is quickly setting to work a group of advisers, investors and employees from elsewhere in his business empire to help him reimagine Twitter Inc. in his first days as its new owner.
The group is working on a range of initiatives to try to bolster the platform’s user experience and revenue, according to people involved in the effort, while Mr. Musk continued to publicly float potential changes in a series of tweets.
Mr. Musk’s team outlined three pillars of its plan for the platform before the deal’s completion, said
chief executive of Gerber Kawasaki Wealth and Investment Management, a Santa Monica, Calif., investment firm that put up under $1 million as an outside investor in Mr. Musk’s $44 billion takeover.
The plan includes changing the platform by expanding user verification and improving the subscription offerings to become less reliant on advertisers, he said. It would also add ways for content creators to make money on the platform, so that they could earn a living on it like many creators do on TikTok and YouTube, he said.
Mr. Musk, a serial entrepreneur with a dedicated Twitter habit, has moved quickly to put his imprint on the company as a nonconformist, surrounding himself with a group of trusted advisers—and technical talent.
Among them is
a longtime tech entrepreneur and investor who encouraged Mr. Musk’s initial bid to buy Twitter in April. Mr. Calacanis took to Twitter in recent days to solicit and share ideas. He also on Sunday night asked users in a Twitter poll how much they would pay to be verified by Twitter and have the blue check on their account that goes along with that. Options in his poll ranged from wouldn’t pay to $15 a month.
Some engineers from
where Mr. Musk is chief executive, met with Twitter staff after the takeover to review the platform, people familiar with the matter said.
Less than a week after taking the reins at Twitter, Mr. Musk has fired several top executives, including the CEO, and posted tweets about potential changes, including revamping the verification process, allowing longer posts, and giving users more options to choose what kind of content they see on the platform. On Sunday, Mr. Musk also posted a poll, asking whether he should bring back Vine, the short-video app it bought and then quickly shut down in 2016.
When one person responded asking about competition with TikTok, which has soared to popularity since Vine’s demise with its own short-video format, Mr. Musk asked: “What could we do to make it better than TikTok?”
Mr. Musk also disbanded Twitter’s board and made himself sole director, according to a regulatory filing Monday, as outlined in the merger agreement. He said in a tweet Monday afternoon that the move was temporary.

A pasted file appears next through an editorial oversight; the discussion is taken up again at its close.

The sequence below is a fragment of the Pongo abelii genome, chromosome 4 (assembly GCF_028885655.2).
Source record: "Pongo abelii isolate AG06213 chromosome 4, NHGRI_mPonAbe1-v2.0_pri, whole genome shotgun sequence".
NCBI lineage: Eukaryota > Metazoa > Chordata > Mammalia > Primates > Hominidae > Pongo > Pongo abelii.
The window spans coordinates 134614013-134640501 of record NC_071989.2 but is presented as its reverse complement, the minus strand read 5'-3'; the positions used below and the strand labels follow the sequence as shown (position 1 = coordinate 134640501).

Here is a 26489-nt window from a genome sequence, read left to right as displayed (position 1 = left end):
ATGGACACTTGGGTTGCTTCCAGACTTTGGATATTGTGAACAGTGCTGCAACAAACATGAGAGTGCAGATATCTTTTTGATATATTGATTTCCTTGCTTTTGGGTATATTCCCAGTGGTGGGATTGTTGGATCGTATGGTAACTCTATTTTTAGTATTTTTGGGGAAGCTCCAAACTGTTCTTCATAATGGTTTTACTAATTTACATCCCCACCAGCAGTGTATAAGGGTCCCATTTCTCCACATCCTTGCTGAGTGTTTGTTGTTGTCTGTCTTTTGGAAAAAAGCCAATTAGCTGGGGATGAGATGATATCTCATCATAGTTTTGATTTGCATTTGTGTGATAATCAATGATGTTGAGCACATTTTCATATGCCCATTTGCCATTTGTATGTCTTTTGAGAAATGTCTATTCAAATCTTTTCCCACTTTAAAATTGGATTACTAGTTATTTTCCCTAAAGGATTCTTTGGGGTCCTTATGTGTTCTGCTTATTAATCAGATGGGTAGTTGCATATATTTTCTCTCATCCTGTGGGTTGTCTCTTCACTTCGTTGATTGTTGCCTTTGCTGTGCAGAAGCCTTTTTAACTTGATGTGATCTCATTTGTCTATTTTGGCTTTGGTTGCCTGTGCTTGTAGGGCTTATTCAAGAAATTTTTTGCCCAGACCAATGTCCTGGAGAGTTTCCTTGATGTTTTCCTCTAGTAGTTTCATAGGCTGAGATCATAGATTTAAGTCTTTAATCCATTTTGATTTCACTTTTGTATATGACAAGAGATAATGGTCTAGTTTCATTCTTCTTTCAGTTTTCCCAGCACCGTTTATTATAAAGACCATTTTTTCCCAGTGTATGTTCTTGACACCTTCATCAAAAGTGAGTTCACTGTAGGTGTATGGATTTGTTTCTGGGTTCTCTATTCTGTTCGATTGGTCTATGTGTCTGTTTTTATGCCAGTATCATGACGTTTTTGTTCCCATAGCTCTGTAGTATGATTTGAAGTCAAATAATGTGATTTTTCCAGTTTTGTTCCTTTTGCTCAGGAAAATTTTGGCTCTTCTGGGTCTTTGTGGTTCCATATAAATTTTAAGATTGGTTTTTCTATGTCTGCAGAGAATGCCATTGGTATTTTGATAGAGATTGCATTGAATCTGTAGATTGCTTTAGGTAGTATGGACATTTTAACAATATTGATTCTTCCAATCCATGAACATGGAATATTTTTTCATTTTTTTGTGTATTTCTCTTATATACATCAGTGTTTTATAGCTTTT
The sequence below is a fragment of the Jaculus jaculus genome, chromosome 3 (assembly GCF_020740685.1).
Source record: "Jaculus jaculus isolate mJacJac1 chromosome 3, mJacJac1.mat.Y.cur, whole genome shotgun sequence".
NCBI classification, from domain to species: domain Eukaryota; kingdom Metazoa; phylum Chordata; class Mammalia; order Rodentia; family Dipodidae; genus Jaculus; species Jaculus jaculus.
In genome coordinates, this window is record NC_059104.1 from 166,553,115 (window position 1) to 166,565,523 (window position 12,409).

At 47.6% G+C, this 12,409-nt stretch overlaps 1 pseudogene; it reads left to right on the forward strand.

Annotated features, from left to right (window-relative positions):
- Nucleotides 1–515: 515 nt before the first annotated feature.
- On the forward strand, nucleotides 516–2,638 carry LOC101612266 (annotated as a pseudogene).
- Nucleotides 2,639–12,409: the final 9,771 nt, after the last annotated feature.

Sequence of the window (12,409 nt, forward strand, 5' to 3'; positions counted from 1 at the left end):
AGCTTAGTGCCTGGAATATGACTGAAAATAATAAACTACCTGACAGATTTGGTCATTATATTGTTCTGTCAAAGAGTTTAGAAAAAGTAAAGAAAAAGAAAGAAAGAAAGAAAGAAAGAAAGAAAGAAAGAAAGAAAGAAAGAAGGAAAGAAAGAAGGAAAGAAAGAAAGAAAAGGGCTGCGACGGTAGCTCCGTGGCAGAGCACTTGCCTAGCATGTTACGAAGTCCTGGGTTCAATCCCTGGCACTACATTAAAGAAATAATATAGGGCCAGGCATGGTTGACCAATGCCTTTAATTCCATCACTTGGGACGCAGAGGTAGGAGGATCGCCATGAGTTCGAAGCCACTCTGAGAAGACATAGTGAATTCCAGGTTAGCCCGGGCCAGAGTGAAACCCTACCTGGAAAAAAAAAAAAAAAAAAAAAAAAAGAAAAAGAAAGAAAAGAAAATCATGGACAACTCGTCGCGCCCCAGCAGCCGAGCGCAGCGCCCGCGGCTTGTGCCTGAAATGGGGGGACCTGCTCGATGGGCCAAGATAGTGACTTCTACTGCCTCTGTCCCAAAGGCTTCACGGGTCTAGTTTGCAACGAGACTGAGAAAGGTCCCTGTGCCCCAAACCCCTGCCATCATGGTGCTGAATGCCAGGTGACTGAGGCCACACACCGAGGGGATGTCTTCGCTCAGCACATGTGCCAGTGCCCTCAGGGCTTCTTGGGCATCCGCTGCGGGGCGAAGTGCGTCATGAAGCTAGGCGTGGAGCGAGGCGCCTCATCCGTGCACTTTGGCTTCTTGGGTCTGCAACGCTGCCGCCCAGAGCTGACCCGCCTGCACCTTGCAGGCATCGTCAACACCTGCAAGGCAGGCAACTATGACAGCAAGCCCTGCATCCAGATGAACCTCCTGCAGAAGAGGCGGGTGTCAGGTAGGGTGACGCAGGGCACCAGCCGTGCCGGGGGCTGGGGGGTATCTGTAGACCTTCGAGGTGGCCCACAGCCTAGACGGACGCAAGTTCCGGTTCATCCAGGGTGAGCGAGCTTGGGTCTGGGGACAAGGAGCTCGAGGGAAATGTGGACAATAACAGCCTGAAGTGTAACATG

Mr. Musk already has tapped allies to assist in the early days of the transition. They include attorney
who has represented Mr. Musk for years, including in his legal fight over his efforts to abandon his agreement to buy Twitter.
Some of the people Mr. Musk is bringing in aren’t new to Twitter. Sriram Krishnan, an investor and former Twitter product leader, tweeted Sunday that he was helping Mr. Musk with Twitter “temporarily with some other great people.” Mr. Krishnan tweeted that he was “still very much in my day job” as a general partner at venture-capital firm Andreessen Horowitz.
At least dozens of people were added to an internal Twitter directory after Mr. Musk officially took ownership of the social-media platform, one of the people familiar with the matter said. Unknown, however, is how long or to what extent the people Mr. Musk has brought in expect to be involved.
Investors were also told that up to 50% of staff could be laid off and that employees would be evaluated to determine the cuts, Mr. Gerber said.
Twitter was drafting plans for broad layoffs in recent days, The Wall Street Journal reported. Twitter has roughly 7,500 employees, according to a disclosure earlier this year. The full scale of cuts being discussed couldn’t be determined.
Mr. Gerber said that he sees synergy between Twitter and Tesla. Adding Twitter’s platform to the screens in Tesla vehicles could “be super cool for Tesla,” he suggested.
Write to Alexa Corse at [email protected] and Sarah E. Needleman at [email protected]
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